I am on a bit of a processed food binge. Not eating it, but writing about it. This is the third in a series of recent, sort-of connected posts about the processed food industry and, although I feel as though I have only just started to scratch the surface, I do promise I will move on to other topics soon. Bear with me though, I do think this stuff is important.
At the heart of this current set of posts on Running Buffet is a hope that I can uncover enough information to work out what the Right Thing is regarding the food and drink that I eat and, er, drink. This is not an unusual aim, but it is proving to be tricky. At the moment, as far as processed food goes:
- I am confident that there are some seriously worrying practices at work in some areas of the processed food industry
- At the same time, I believe that there is still a place for some processed foods in my diet – after all I just don’t have the energy or conviction to conjure up everything from first principles, plus I expect that I would suck at home brewing
- I know some of the things to avoid, but I am by no means clear as to exactly what should go on the “good” or the “bad” lists
It is the last bullet point that I now turn to. Like a culinary Father Christmas, I need to know which ingredients have misbehaved and will therefore not be receiving a visit from me down their chimney this year. And on that terrible Santa simile, let’s begin.
The good news is that I am not alone. There are several people out there trying to help. It should come as no surprise that they often have their own agenda. For example, let’s look at a quick definition of what “processed food” is.
The definition of what constitutes a processed food can vary slightly, but it usually refers to foods that are packaged in boxes, cans or bags. These foods need to be processed extensively to be edible and are not found as is in nature. In addition to going through many complex processing steps, processed foods often contain additives, artificial flavorings and other chemical ingredients.
San Francisco Gate, within the healthy eating area of the website
Food processing is any deliberate change in a food that occurs before it’s available for us to eat. It can be as simple as freezing or drying food to preserve nutrients and freshness, or as complex as formulating a frozen meal with the right balance of nutrients and ingredients.
Food Insight, the website of the International Food Information Council
Although the initial definitions are not particularly different, there is a subtle (or not) shift in the second half of the definition to highlight either the positive or the negative effects of processed foods. Caution needs to be our watchword as we tread carefully down this path.
The avowedly anti-processed option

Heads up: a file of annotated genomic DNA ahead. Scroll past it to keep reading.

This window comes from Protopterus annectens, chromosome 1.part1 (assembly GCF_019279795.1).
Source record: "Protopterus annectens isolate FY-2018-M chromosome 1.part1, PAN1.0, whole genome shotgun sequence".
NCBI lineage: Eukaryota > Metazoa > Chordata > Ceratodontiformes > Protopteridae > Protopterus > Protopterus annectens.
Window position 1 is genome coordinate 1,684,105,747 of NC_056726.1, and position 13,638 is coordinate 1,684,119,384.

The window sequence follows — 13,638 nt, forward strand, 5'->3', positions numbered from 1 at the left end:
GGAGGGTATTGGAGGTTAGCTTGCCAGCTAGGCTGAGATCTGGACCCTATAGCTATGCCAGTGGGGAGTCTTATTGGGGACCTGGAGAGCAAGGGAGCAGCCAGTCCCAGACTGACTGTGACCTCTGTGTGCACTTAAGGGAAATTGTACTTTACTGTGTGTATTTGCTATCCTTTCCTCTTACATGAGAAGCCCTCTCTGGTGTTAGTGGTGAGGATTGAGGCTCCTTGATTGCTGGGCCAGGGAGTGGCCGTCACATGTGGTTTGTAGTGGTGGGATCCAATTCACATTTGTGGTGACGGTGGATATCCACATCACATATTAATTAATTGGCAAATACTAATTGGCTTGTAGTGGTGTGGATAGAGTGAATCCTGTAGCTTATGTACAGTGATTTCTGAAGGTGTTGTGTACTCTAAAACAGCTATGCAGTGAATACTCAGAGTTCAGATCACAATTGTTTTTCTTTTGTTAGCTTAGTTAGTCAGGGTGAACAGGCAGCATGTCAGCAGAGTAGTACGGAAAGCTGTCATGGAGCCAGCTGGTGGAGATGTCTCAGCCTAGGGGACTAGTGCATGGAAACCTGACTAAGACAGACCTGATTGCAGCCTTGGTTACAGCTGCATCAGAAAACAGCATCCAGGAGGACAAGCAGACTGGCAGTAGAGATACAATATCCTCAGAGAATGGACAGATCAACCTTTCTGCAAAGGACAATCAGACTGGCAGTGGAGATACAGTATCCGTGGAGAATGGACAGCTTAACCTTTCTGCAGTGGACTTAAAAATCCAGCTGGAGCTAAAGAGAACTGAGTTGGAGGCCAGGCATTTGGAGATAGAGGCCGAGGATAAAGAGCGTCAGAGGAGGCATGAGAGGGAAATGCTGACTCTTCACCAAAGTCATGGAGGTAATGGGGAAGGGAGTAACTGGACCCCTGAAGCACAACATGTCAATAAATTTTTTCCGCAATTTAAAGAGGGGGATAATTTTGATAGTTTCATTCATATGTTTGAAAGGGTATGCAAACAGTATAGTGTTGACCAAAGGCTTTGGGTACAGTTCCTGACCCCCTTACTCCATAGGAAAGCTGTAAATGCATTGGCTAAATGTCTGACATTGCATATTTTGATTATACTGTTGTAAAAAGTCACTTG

One website that is unashamedly anti-processed food is 100 Days of Real Food and, seeing as my aim here is to work out the bad apples of the processed food world, they may be able to help.
This list clearly contains some (minimally) processed foods (milk, yoghurt, cheese, coffee, tea etc) but the main thing I am taking from this is that foods should be as close to their natural form as possible. If I’m honest, the above list is not quite what I am looking for. It is fine if you are eschewing processed food (almost) entirely, but I am looking for something that gives me a bit of latitude in choosing some processed food as well. The website is well worth a look, however, and has a lot of information to support their “no processed food” mantra.
It’s all about the numbers
As we saw last time, you can fill a book trying to explain all of the component parts that go into processed food. Realistically, I am not going to bother trying to keep up with all of the innovations in the world of food manufacturing and to work out whether they are meant to be good for us or not. Even Father Christmas only has to bring a reckoning once a year; I would need to do it three times a day, every day.
There are some obvious candidates for the naughty list, and I will return to them in later posts, but my immediate resolution involves just one of the recommendations from 100 Days of Real Food. Their “made with only a handful of wholesome ingredients” maxim, whilst not particularly specific, is one that crops up in several other places as well (a quick Google search for “processed foods to avoid” will throw up several examples). They go on to spell it out in a little more detail as nothing “that has more than 5 ingredients on the label”.
So my line in the sand is this:
- If it has a long list of ingredients, then I’m going to be suspicious
- If I don’t know what half of the ingredients on that long list are, then I’m going to avoid it
Using a sledgehammer to crack a nut
This is clearly a very broad-brush approach. It will undoubtedly lead to some bad ‘uns slipping through the net. It will likely lead to me avoiding things that are absolutely fine. And it is, unavoidably, going to be something that I fall short on from time-to-time; no one has the energy to check everything, all of the time.
But it is somewhere to start.